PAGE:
Willie Nelson and Live Nation have launched a new program, appropriately called “On The Road Again,” with the mission of supporting developing artists and crews at the club level with a number of benefits including stipends and bonuses, and by eliminating merch fees.

The new program provides support to artists performing at any of the Live Nation clubs listed below in the form of “an extra $1,500 per show in gas and travel cash—on top of nightly performance compensation,” as well as “special ‘On The Road Again’ bonuses for tour, promoter, & venue staff, the behind-the-scenes heroes helping shows happen.”

The program also includes a “$5 million donation to Crew Nation supporting crew across the industry facing unforeseen hardship,” and, perhaps most notably, it addresses the issue of merch fees, which have received public attention in the recent discourse around fairness in the ticketing and live entertainment industries.

In his testimony at a Senate Committee hearing addressing the issue of competition in the live music business, Clyde Lawrence spoke to just how much Live Nation’s merch fees cost his band Lawrence:

Typically, the promoter takes a sizable percentage (roughly 20%) of an artist’s merch sales, and once we factor in our costs of creating and transporting the merch, it can be an even larger percentage (40%) of an artist’s bottom line. The argument is that the venue is providing us the retail space for us to sell our merch. Sure. But we’re providing all of the customers, and yet receive no cut from their many ancillary revenue streams. Live Nation getting around 20% of our gross merch sales while we get nothing on ticketing fees, bar tabs, coat checks, and parking passes doesn’t make a lot of sense to me.

Similar sentiments were expressed by Jeff Rosenstock in the Labor Day post below.


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Under the new program, “Clubs will charge no merchandise selling fees, so artists keep 100% of merch profits for each show.”

Merch fees are only one of many kinds of fees factored into negotiations with Live Nation that have received scrutiny, but getting rid of them signals movement in the right direction, and it is a move already catching on amongst other venues and promoters. Cervantes’ Masterpiece Ballroom in Denver, CO, for example, just followed Live Nation’s example, and Ineffable Music Group similarly announced the end of merch fees at all ten of its venues earlier this year immediately following Clyde Lawrence’s testimony.

“After about an hour watching the hearing,” Ineffable Music Group CEO Thomas Cussins told Billboard at the time, “I grabbed the phone and started calling the venues we owned and operated.”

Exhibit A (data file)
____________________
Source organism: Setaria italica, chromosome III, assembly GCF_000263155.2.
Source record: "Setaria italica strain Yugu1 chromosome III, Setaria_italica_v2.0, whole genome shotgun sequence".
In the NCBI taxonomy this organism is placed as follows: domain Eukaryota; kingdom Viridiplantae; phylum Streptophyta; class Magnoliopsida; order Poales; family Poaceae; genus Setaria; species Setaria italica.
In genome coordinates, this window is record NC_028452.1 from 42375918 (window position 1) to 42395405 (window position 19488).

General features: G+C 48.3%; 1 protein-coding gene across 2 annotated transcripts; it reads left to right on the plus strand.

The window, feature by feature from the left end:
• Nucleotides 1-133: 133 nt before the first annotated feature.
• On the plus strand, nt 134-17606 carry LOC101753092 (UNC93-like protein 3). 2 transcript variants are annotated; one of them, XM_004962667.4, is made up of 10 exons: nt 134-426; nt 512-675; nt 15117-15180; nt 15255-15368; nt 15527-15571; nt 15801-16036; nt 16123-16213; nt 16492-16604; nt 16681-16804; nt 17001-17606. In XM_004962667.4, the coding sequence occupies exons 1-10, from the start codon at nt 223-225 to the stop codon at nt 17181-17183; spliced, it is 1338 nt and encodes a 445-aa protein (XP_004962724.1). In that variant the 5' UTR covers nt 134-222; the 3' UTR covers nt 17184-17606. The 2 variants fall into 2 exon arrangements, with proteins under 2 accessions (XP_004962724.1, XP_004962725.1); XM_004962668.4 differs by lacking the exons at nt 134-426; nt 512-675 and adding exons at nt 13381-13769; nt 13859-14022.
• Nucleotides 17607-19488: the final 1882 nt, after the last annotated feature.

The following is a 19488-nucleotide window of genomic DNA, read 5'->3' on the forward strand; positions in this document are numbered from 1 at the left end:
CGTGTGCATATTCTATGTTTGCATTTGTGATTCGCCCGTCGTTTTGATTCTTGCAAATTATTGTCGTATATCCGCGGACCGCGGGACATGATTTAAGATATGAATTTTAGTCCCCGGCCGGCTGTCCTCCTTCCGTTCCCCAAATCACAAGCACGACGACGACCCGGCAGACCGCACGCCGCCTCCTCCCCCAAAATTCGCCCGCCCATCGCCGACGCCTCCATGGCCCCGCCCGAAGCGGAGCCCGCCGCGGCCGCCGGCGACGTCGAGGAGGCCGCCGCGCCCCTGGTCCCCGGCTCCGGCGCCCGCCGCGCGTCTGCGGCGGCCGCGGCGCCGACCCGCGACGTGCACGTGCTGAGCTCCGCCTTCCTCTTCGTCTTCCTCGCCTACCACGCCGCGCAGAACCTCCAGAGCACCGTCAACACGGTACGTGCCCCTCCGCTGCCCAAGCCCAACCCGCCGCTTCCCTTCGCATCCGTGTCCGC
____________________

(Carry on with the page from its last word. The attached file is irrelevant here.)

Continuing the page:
It is unclear how long the On The Road program will remain active, but Live Nation says it expects to distribute “tens of millions of dollars in extra earnings” to “thousands of artists” through the end of the year.

The program also has received criticism for incentivizing touring artists to play at clubs owned by Live Nation rather than locally owned, independent venues.

Click here to learn more about Live Nation and Willie Nelson’s One The Road Again program, and support your favorite artists by buying merch at the venues listed below (or mentioned above).

The Van Buren (Phoenix, AZ)

House of Blues (Anaheim, CA)
The Parish at House of Blues (Anaheim, CA)
Belasco (Los Angeles, CA)
The Wiltern (Los Angeles, CA)
The Echo (Los Angeles, CA)
Echoplex (Los Angeles, CA)
Riverside Municipal Auditorium (Riverside, CA)
Ace of Spades (Sacramento, CA)
Observatory OC (Santa Ana, CA)
Constellation Room (Santa Ana, CA)
Observatory SD (San Diego, CA)
Voodoo Room at House of Blues (San Diego, CA)
The Fillmore (San Francisco, CA)

Midway Music Hall (Edmonton, AB)
Commodore Ballroom (Vancouver, BC)
Danforth Music Hall (Toronto, ON)
Kee to Bala (Bala, ON)
History (Toronto, ON)
Opera House (Toronto, ON)
Velvet Underground (Toronto, ON)

Summit (Denver, CO)
Moon Room at Summit (Denver, CO)
Marquis (Denver, CO)

The Dome at Oakdale (Wallingford, CT)

House of Blues (Lake Buena Vista, FL)

Tabernacle (Atlanta, GA)
Buckhead Theatre (Atlanta, GA)

House of Blues (Chicago, IL)

Egyptian Room (Indianapolis, IN)
Deluxe (Indianapolis, IN)

Mercury Ballroom (Louisville, KY)

Parish at House of Blues (New Orleans, LA)
House of Blues (New Orleans, LA)
The Fillmore New Orleans (New Orleans, LA)

The Fillmore Silver Spring (Silver Spring, MD)

Citizens House of Blues (Boston, MA)

Shelter (Detroit, MI)
St. Andrew’s Hall (Detroit, MI)
The Fillmore Detroit (Detroit, MI)
GLC Live at 20 Monroe (Grand Rapids, MI)

Varsity Theater (Minneapolis, MN)
The Fillmore Minneapolis (Minneapolis, MN)
Uptown Theater (Minneapolis, MN)

Blue Note (Columbia, MO)
Rose Music Hall (Columbia, MO)
Rose Park (Columbia, MO)

House of Blues (Las Vegas, NV)

Warsaw (Brooklyn, NY)
Gramercy Theatre (New York, NY)
Irving Plaza (New York, NY)

Bogart’s (Cincinnati, OH)
The Cambridge Room at House of Blues (Cleveland, OH)
House of Blues (Cleveland, OH)

The Underground (Charlotte, NC)
The Fillmore Charlotte (Charlotte, NC)
The Ritz (Raleigh, NC)

Brooklyn Bowl (Philadelphia, PA)
Roxian Theatre (McKees Rock, PA)
Theatre of Living Arts (Philadelphia, PA)
The Fillmore Philadelphia (Philadelphia, PA)
The Foundry at The Fillmore Philadelphia (Philadelphia, PA)

Charleston Music Hall (Charleston, SC)
Music Farm (Charleston, SC)
House of Blues (North Myrtle Beach, SC)

Scoot Inn (Austin, TX)
Emo’s (Austin, TX)
Cambridge Room (Dallas, TX)
The Echo Lounge & Music Hall (Dallas, TX)
House of Blues (Dallas, TX)
House of Blues Bronze Peacock (Houston, TX)
House of Blues (Houston, TX)
The Aztec Theater (San Antonio, TX)

The Depot (Salt Lake City, UT)

Majestic Theatre (Madison, WI)
High Noon Saloon (Madison, WI)